Hospice Family Care v. Allen

Court of Civil Appeals of Alabama

218 So.3d 1222 | June 10, 2016


Employee was a hospice nurse, who travelled to her patients’ home regularly as part of her job duties. At the end of each work day, employee was required to enter patient notes into a database with her laptop computer, which required around two hours time to complete. Hospice Family Care provided their employees with laptop computers and cell phones in order to complete this work from a remote location. Hospice Family Care even advised their nurses that they should avoid coming into the Hospice Family Care facility after hours due to the dangerous neighborhood surrounding the facility.

Employee was traveling home after visiting with patients and was involved in a car accident, which resulted in employee’s death. Employee’s spouse brought a claim for workers’ compensation benefits under the Alabama Workers’ Compensation Act. The trial court determined that the employee was acting in the line and scope of her duties as an employee. Defendant appealed on the grounds that the employee was heading home, citing the “coming and going” rule, which generally bars claims for workers’ compensation benefits when an employee is injured while heading to and from work.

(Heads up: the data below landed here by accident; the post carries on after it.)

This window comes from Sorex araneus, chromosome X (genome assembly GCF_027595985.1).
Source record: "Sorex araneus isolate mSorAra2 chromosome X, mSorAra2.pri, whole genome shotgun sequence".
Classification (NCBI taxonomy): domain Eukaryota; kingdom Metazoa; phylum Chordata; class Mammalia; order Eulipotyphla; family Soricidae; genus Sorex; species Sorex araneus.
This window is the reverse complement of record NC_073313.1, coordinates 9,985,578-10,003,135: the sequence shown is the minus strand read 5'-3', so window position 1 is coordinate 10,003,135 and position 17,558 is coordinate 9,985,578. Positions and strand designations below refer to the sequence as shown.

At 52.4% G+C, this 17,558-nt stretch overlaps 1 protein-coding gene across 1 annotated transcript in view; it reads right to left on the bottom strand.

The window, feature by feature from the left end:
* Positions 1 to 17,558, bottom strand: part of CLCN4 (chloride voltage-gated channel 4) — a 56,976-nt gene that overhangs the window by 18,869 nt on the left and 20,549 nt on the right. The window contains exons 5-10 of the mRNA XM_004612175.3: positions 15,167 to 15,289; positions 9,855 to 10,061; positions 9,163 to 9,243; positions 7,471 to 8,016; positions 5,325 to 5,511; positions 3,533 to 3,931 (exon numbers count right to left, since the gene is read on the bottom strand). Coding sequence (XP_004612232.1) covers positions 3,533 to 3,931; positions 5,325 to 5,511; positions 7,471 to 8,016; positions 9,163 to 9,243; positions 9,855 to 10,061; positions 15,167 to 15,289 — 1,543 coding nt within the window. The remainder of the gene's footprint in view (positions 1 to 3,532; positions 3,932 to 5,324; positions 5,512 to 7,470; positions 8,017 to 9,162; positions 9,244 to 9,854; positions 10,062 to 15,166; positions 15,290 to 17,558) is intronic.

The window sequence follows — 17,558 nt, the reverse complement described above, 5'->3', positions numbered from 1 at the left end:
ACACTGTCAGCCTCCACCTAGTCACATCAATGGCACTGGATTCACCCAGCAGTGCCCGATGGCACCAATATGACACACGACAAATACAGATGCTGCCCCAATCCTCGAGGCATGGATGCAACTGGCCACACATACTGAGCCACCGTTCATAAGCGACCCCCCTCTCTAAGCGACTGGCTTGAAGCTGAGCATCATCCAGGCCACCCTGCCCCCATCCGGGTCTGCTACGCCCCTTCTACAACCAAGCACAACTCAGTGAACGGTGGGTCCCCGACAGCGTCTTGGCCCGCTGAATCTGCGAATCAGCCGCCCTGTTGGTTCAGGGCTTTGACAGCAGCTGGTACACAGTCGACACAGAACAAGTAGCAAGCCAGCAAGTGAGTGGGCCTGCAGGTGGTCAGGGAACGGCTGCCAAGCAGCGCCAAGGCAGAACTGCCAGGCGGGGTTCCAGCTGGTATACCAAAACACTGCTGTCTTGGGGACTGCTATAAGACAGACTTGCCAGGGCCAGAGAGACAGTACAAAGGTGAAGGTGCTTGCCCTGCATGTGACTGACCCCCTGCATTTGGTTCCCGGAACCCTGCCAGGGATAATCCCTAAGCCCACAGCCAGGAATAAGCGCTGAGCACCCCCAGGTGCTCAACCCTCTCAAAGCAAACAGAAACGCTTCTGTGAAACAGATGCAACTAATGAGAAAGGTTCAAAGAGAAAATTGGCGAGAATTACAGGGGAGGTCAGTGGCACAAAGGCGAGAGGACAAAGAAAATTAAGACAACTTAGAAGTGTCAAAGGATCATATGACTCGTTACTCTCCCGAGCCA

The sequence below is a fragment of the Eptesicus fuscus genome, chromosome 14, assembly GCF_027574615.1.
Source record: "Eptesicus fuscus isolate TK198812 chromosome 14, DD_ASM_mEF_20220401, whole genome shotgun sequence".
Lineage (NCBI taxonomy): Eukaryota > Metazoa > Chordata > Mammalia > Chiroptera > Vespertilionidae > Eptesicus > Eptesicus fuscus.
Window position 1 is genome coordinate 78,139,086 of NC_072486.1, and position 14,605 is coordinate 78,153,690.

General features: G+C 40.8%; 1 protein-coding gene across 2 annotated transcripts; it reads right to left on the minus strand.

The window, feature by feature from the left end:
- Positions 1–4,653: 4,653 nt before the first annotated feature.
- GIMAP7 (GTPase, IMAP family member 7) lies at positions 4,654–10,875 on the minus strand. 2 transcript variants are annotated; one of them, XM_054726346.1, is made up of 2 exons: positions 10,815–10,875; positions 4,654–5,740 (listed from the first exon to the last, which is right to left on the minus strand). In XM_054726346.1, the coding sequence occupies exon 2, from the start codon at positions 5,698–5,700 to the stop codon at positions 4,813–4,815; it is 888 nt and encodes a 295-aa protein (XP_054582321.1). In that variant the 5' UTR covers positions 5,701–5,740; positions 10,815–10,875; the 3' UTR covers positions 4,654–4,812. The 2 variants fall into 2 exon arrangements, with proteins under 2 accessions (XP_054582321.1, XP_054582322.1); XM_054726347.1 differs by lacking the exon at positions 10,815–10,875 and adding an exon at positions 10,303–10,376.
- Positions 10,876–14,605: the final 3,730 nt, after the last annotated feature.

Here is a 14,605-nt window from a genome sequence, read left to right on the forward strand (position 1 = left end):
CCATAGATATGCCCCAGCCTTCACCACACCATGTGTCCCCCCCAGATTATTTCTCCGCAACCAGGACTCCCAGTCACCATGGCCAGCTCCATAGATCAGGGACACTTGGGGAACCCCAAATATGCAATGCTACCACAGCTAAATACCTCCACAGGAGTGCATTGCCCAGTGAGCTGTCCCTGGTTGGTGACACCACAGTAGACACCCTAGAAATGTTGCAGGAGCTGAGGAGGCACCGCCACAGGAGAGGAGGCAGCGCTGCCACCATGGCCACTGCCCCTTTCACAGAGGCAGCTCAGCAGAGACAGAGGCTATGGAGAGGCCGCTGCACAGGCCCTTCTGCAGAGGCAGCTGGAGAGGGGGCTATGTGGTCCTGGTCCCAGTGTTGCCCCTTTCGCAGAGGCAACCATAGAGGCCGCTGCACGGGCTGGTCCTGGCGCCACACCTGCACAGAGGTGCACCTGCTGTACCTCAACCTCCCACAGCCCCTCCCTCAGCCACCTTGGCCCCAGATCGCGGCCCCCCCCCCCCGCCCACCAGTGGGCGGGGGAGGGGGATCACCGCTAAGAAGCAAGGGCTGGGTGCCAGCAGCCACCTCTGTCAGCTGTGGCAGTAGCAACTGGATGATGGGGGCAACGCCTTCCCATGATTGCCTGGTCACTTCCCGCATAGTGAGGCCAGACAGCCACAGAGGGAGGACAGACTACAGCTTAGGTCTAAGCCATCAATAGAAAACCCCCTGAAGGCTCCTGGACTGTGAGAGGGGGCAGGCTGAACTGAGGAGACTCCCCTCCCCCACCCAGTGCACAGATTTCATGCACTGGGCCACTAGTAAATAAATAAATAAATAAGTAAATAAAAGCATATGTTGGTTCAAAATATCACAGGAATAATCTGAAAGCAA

The Alabama Court of Civil Appeals agreed with the trial court. Although the employee was heading home, her work-day had not ended. She regularly spent two hours working at home entering her patient data from the day. She was a travelling employee, and was heading home to complete her duties. The fact that she stopped at the pharmacy on the way home was not a substantial deviation from her employment duties. Judgment was affirmed.

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